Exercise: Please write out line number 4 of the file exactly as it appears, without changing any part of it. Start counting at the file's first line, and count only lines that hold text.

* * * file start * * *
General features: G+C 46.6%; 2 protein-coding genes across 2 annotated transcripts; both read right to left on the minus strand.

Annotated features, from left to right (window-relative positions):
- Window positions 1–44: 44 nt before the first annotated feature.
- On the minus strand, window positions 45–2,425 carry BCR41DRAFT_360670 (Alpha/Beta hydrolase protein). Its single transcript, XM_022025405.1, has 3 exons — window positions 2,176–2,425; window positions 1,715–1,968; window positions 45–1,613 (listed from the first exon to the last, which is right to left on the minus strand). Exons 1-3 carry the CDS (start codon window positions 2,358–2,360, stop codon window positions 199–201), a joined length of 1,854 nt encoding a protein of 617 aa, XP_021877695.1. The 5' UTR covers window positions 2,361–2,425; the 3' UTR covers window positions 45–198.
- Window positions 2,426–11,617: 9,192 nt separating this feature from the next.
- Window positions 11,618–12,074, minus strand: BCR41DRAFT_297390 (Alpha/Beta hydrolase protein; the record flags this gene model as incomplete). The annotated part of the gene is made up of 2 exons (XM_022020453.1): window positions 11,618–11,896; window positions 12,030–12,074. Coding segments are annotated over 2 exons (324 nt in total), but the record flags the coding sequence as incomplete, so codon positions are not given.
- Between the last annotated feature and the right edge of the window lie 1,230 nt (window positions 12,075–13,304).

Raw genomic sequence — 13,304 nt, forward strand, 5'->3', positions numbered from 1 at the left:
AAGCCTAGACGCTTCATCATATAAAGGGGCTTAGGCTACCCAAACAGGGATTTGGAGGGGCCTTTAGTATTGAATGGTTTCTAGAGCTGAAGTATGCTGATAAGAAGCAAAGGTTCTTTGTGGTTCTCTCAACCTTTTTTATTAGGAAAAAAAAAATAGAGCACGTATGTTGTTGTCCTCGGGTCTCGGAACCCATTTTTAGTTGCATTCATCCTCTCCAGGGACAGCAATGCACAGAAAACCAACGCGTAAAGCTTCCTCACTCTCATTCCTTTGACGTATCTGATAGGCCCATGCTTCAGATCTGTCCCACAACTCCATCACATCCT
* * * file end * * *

- On the minus strand, window positions 45–2,425 carry BCR41DRAFT_360670 (Alpha/Beta hydrolase protein). Its single transcript, XM_022025405.1, has 3 exons — window positions 2,176–2,425; window positions 1,715–1,968; window positions 45–1,613 (listed from the first exon to the last, which is right to left on the minus strand). Exons 1-3 carry the CDS (start codon window positions 2,358–2,360, stop codon window positions 199–201), a joined length of 1,854 nt encoding a protein of 617 aa, XP_021877695.1. The 5' UTR covers window positions 2,361–2,425; the 3' UTR covers window positions 45–198.